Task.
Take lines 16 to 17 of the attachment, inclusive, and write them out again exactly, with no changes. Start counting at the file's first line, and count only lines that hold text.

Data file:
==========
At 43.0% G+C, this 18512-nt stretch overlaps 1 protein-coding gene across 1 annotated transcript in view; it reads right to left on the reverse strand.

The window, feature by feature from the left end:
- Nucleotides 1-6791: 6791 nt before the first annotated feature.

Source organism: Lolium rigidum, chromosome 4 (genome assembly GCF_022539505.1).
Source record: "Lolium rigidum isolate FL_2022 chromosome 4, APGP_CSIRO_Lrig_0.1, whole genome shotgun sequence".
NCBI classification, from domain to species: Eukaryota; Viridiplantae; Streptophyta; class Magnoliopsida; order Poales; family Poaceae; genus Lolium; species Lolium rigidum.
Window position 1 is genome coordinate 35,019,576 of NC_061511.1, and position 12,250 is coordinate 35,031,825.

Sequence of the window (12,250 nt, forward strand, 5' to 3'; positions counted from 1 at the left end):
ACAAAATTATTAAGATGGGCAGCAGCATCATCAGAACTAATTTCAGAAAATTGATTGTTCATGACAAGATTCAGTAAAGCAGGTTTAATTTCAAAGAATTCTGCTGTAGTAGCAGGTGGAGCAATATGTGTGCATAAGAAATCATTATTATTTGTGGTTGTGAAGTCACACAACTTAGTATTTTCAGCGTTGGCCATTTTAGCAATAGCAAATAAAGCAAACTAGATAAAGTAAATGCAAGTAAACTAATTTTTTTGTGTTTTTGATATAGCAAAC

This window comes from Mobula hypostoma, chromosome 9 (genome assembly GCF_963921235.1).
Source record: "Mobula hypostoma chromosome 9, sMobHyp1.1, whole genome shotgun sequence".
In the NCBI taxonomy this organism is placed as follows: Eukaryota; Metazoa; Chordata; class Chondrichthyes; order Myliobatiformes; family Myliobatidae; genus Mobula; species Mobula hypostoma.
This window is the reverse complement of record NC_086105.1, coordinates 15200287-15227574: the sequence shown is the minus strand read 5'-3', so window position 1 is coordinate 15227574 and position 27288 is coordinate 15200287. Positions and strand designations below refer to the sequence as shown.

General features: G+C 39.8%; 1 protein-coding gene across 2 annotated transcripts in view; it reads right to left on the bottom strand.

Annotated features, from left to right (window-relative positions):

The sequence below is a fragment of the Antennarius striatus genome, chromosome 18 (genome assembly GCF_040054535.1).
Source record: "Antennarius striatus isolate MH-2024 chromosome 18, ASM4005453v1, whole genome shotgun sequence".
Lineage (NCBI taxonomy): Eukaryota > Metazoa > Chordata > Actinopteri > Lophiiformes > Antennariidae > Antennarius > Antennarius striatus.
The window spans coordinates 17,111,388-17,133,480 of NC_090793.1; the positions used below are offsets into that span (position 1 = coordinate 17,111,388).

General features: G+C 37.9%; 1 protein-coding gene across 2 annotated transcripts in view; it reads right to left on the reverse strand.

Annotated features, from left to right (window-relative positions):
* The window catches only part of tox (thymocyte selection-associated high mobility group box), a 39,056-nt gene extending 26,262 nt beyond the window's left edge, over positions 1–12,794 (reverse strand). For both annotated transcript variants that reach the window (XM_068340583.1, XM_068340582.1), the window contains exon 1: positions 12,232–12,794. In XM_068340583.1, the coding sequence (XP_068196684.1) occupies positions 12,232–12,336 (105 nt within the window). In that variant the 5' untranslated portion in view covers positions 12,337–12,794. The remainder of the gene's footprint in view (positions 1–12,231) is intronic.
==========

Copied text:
The sequence below is a fragment of the Antennarius striatus genome, chromosome 18 (genome assembly GCF_040054535.1).
Source record: "Antennarius striatus isolate MH-2024 chromosome 18, ASM4005453v1, whole genome shotgun sequence".